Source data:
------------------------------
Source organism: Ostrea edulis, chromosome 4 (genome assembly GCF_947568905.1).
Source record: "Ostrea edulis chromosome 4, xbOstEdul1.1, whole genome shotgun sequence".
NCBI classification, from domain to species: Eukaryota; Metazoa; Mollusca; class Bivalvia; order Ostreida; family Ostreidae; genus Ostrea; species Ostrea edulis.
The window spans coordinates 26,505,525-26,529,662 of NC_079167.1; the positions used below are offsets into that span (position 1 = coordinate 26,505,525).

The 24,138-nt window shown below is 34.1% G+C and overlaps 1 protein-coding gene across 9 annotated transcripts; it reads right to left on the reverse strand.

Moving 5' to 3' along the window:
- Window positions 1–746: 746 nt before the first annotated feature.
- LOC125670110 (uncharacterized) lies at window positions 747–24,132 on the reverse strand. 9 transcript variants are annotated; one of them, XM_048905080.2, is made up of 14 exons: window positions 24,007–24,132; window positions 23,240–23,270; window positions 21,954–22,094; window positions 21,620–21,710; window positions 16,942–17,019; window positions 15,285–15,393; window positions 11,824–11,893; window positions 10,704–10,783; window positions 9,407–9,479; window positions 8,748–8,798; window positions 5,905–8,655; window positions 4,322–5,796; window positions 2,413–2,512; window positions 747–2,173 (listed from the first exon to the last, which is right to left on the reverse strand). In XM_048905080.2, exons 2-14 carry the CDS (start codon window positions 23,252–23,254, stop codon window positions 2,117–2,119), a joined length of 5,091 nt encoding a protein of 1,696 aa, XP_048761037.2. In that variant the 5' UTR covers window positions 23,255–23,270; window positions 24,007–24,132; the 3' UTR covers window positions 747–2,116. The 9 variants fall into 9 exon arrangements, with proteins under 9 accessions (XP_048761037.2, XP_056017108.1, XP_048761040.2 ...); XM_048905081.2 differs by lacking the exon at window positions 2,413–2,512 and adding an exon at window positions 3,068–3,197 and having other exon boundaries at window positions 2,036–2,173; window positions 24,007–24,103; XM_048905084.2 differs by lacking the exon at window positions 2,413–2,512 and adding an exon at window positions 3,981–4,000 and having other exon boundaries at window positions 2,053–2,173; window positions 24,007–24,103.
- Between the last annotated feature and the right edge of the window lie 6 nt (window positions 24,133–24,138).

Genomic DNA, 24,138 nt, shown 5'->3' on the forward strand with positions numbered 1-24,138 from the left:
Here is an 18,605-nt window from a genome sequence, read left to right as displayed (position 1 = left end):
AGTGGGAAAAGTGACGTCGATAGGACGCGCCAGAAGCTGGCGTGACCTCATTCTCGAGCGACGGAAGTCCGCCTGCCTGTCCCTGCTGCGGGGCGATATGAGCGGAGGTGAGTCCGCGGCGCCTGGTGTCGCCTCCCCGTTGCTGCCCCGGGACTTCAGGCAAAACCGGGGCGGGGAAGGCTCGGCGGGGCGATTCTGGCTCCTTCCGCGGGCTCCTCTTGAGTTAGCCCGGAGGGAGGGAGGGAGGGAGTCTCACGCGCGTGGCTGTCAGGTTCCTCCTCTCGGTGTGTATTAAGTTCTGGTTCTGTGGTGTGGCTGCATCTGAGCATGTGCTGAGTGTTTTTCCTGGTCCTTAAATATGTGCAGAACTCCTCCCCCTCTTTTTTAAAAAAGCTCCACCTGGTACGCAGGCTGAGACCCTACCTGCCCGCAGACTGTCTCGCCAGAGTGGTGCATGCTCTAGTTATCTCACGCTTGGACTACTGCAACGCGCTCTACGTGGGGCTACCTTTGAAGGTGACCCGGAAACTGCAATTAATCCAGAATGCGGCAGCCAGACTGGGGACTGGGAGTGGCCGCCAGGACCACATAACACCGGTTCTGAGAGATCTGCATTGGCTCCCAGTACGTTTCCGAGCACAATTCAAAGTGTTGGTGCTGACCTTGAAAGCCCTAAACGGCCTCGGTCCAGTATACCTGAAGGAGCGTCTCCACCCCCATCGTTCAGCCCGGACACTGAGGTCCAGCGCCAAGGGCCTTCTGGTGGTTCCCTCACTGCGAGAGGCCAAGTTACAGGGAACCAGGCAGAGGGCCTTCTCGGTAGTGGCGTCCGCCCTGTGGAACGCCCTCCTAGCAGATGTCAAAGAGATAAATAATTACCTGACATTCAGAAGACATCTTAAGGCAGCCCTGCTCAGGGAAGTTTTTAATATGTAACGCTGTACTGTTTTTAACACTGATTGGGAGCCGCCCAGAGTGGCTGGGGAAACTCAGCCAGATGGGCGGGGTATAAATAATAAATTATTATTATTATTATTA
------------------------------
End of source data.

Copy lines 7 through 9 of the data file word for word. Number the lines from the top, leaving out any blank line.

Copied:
- Window positions 1–746: 746 nt before the first annotated feature.
- LOC125670110 (uncharacterized) lies at window positions 747–24,132 on the reverse strand. 9 transcript variants are annotated; one of them, XM_048905080.2, is made up of 14 exons: window positions 24,007–24,132; window positions 23,240–23,270; window positions 21,954–22,094; window positions 21,620–21,710; window positions 16,942–17,019; window positions 15,285–15,393; window positions 11,824–11,893; window positions 10,704–10,783; window positions 9,407–9,479; window positions 8,748–8,798; window positions 5,905–8,655; window positions 4,322–5,796; window positions 2,413–2,512; window positions 747–2,173 (listed from the first exon to the last, which is right to left on the reverse strand). In XM_048905080.2, exons 2-14 carry the CDS (start codon window positions 23,252–23,254, stop codon window positions 2,117–2,119), a joined length of 5,091 nt encoding a protein of 1,696 aa, XP_048761037.2. In that variant the 5' UTR covers window positions 23,255–23,270; window positions 24,007–24,132; the 3' UTR covers window positions 747–2,116. The 9 variants fall into 9 exon arrangements, with proteins under 9 accessions (XP_048761037.2, XP_056017108.1, XP_048761040.2 ...); XM_048905081.2 differs by lacking the exon at window positions 2,413–2,512 and adding an exon at window positions 3,068–3,197 and having other exon boundaries at window positions 2,036–2,173; window positions 24,007–24,103; XM_048905084.2 differs by lacking the exon at window positions 2,413–2,512 and adding an exon at window positions 3,981–4,000 and having other exon boundaries at window positions 2,053–2,173; window positions 24,007–24,103.
- Between the last annotated feature and the right edge of the window lie 6 nt (window positions 24,133–24,138).